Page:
Near Battlefield in Greene County, Missouri — The American Midwest (Upper Plains)
Way to the Mill
In the days before supermarkets and, pre-packaged "ready-made" foods, families depended on small mills such as Mr. Gibson's. Here, their grain was ground into flour and meal, ingredients for many cooking needs. Historical evidence indicates that the Gibson mill was also a wool carding mill preparing the woolen fibers for future spinning and weaving. From miles around farmers and wagons would gather at the mill. Political discussions, weather forecasts and talltales would fill the air as each party waited their turn beside the large creaking water wheel.
The coming of railroads, grain elevators, and large steam powered roller mills signaled the beginning of the end for mills like the Gibson's. Yet, today as we travel the path to the mill, the thought of that lost way of life can supply us with much to take back home.
Location. 37° 6.929′ N, 93° 24.43′ W. Marker is near Battlefield, Missouri, in Greene County. Marker can be reached from Tour Road, on the right when traveling east. Touch for map. Located at stop 1, Gibson's Mill, of the Wilson's Creek battlefield driving tour. Marker is in this post office area: Brookline MO 65619, United States of America.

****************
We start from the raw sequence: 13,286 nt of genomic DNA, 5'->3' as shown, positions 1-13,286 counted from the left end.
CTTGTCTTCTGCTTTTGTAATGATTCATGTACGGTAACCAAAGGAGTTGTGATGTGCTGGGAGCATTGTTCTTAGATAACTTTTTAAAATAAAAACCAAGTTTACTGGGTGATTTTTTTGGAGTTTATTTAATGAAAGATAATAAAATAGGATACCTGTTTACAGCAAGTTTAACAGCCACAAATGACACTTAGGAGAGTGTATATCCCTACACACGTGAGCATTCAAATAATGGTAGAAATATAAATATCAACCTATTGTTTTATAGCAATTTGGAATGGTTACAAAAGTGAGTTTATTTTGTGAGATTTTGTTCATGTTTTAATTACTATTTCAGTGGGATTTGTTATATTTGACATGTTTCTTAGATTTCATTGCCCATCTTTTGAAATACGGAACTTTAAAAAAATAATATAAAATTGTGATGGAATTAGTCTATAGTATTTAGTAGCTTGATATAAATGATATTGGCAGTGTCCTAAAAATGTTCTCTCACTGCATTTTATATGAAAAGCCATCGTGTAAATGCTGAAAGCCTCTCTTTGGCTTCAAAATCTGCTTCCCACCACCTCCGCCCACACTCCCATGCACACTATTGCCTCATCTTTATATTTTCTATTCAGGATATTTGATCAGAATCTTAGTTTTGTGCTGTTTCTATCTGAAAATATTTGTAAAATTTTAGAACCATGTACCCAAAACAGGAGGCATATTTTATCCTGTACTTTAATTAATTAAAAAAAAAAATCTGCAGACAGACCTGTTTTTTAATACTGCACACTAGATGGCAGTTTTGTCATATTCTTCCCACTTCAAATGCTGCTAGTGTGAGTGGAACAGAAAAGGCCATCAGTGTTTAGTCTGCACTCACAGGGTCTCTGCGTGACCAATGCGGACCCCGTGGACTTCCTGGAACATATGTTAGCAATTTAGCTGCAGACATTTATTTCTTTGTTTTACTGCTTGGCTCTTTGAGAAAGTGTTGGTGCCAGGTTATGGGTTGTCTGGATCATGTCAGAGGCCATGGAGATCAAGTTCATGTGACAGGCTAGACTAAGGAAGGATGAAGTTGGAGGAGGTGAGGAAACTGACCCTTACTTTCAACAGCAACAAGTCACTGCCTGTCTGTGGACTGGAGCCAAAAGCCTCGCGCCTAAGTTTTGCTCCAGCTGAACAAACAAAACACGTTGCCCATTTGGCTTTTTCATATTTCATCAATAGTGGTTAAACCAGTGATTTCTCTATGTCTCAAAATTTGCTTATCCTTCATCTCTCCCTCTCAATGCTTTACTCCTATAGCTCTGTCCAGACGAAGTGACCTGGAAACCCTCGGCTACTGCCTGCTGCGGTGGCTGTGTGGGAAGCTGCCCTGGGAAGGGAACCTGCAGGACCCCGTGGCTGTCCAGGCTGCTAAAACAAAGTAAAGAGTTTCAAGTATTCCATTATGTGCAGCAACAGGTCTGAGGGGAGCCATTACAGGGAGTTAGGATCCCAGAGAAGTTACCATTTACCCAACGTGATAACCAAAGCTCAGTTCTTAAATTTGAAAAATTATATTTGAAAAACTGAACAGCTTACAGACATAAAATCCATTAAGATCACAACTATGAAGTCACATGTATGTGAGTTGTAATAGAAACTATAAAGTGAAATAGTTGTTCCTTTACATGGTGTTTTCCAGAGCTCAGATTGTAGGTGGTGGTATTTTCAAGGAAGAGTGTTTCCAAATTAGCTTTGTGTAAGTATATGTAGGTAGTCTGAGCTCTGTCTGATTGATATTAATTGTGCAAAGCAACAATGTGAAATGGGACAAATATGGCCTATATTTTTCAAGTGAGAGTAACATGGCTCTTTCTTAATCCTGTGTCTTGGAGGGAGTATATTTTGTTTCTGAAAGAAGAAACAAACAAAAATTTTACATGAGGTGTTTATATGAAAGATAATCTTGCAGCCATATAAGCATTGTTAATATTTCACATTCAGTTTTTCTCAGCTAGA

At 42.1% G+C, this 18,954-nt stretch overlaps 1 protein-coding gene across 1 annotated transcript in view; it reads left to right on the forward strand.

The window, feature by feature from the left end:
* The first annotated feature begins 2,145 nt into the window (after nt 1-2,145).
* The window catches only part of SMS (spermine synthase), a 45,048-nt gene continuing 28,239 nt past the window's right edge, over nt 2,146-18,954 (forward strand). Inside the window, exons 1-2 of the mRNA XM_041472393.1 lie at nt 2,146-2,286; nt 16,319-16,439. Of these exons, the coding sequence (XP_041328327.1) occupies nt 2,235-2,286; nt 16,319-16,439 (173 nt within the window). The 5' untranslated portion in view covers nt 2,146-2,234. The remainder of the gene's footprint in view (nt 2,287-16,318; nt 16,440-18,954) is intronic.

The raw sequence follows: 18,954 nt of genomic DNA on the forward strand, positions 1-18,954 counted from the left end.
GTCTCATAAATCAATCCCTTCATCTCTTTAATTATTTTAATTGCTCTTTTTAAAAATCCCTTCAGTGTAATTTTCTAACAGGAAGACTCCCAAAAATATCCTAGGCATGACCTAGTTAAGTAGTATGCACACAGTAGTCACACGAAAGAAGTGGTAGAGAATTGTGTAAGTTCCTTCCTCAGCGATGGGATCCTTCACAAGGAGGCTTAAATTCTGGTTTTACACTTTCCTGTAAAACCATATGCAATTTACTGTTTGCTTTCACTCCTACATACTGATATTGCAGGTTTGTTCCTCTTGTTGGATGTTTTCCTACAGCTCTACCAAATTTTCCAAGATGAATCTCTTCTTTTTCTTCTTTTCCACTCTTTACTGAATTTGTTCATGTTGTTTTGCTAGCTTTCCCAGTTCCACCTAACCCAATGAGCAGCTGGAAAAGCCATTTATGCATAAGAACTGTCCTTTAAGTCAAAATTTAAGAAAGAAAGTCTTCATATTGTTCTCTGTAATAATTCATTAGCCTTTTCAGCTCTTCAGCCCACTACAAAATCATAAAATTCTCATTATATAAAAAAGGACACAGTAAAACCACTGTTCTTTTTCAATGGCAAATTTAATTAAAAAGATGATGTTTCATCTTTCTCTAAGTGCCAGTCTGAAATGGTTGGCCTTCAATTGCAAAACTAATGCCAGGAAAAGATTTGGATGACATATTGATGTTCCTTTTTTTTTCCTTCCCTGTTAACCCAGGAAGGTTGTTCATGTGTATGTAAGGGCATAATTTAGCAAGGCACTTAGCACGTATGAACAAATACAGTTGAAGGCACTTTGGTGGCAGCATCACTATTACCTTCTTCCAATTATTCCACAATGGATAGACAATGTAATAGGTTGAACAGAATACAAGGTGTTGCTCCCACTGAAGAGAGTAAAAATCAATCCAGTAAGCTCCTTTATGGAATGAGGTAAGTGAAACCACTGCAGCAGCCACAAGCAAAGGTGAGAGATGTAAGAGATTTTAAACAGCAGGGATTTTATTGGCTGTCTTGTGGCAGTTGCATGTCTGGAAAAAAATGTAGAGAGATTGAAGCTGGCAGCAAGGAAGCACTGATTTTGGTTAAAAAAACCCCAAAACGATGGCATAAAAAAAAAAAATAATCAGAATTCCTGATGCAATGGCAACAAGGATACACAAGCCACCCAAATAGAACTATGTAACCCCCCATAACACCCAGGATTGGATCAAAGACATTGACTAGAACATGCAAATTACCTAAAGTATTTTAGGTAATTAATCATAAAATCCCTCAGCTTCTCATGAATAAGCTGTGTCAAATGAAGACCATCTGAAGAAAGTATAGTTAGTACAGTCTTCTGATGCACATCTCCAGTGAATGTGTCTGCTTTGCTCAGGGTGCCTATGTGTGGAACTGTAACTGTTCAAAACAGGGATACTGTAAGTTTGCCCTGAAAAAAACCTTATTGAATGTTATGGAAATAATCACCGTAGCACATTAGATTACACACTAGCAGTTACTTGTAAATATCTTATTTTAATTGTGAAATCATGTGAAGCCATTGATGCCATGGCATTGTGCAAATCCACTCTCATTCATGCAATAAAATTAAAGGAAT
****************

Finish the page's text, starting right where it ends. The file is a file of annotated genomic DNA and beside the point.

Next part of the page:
Other nearby markers. Gibson's Mill (about 500 feet away, measured in a direct line); Signs From The Past (about 800 feet away); Gibson's House Site (approx. 0.2 miles away); Gibson's Mill Site (approx. 0.2 miles away); Battle's Beginning ... and End (approx. 0.6 miles away); Ray Springhouse (approx. 0.7 miles away); Fight in Ray's Cornfield (approx. 0.8 miles away); Death of Brigadier General Nathaniel Lyon (approx. 0.8 miles away). Touch for a list and map of all markers in Battlefield.
Also see . . . Wilson's Creek National Battlefield Park. (Submitted on September 1, 2010, by Craig Swain of Leesburg, Virginia.)
Categories. • Industry & Commerce •
Credits. This page was last revised on June 16, 2016. This page originally submitted on September 1, 2010, by Craig Swain of Leesburg, Virginia. This page has been viewed 580 times since then and 35 times this year. Photos: 1, 2, 3. submitted on September 1, 2010, by Craig Swain of Leesburg, Virginia.